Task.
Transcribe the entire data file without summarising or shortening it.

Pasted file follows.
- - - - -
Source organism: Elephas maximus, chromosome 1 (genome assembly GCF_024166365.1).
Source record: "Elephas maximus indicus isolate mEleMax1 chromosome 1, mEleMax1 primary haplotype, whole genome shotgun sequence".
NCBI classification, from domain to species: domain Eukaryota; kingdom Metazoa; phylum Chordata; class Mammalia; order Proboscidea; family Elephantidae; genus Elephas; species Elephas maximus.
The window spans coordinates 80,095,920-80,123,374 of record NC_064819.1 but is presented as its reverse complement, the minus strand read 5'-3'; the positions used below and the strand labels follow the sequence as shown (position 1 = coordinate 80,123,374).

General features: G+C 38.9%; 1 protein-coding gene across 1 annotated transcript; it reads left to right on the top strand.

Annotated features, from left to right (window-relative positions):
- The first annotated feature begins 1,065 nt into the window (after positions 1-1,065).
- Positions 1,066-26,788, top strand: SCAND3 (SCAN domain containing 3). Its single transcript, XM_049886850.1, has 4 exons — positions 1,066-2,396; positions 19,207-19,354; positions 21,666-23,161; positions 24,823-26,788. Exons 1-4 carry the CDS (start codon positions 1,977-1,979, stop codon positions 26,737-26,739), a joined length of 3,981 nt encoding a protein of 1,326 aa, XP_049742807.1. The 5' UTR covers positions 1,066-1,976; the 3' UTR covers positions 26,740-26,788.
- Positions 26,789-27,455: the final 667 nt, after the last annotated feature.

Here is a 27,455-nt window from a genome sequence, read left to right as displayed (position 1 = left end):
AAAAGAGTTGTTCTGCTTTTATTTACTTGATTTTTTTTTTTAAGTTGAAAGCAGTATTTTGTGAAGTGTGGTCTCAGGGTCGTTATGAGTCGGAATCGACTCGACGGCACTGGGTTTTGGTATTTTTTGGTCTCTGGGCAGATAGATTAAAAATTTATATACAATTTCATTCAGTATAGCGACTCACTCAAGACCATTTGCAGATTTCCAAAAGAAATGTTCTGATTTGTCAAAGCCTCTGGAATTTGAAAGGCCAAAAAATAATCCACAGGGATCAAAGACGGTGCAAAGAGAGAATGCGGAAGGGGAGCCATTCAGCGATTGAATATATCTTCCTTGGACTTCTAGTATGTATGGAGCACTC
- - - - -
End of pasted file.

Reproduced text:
Source organism: Elephas maximus, chromosome 1 (genome assembly GCF_024166365.1).
Source record: "Elephas maximus indicus isolate mEleMax1 chromosome 1, mEleMax1 primary haplotype, whole genome shotgun sequence".
NCBI classification, from domain to species: domain Eukaryota; kingdom Metazoa; phylum Chordata; class Mammalia; order Proboscidea; family Elephantidae; genus Elephas; species Elephas maximus.
The window spans coordinates 80,095,920-80,123,374 of record NC_064819.1 but is presented as its reverse complement, the minus strand read 5'-3'; the positions used below and the strand labels follow the sequence as shown (position 1 = coordinate 80,123,374).

General features: G+C 38.9%; 1 protein-coding gene across 1 annotated transcript; it reads left to right on the top strand.

Annotated features, from left to right (window-relative positions):
- The first annotated feature begins 1,065 nt into the window (after positions 1-1,065).
- Positions 1,066-26,788, top strand: SCAND3 (SCAN domain containing 3). Its single transcript, XM_049886850.1, has 4 exons — positions 1,066-2,396; positions 19,207-19,354; positions 21,666-23,161; positions 24,823-26,788. Exons 1-4 carry the CDS (start codon positions 1,977-1,979, stop codon positions 26,737-26,739), a joined length of 3,981 nt encoding a protein of 1,326 aa, XP_049742807.1. The 5' UTR covers positions 1,066-1,976; the 3' UTR covers positions 26,740-26,788.
- Positions 26,789-27,455: the final 667 nt, after the last annotated feature.

Here is a 27,455-nt window from a genome sequence, read left to right as displayed (position 1 = left end):
AAAAGAGTTGTTCTGCTTTTATTTACTTGATTTTTTTTTTTAAGTTGAAAGCAGTATTTTGTGAAGTGTGGTCTCAGGGTCGTTATGAGTCGGAATCGACTCGACGGCACTGGGTTTTGGTATTTTTTGGTCTCTGGGCAGATAGATTAAAAATTTATATACAATTTCATTCAGTATAGCGACTCACTCAAGACCATTTGCAGATTTCCAAAAGAAATGTTCTGATTTGTCAAAGCCTCTGGAATTTGAAAGGCCAAAAAATAATCCACAGGGATCAAAGACGGTGCAAAGAGAGAATGCGGAAGGGGAGCCATTCAGCGATTGAATATATCTTCCTTGGACTTCTAGTATGTATGGAGCACTC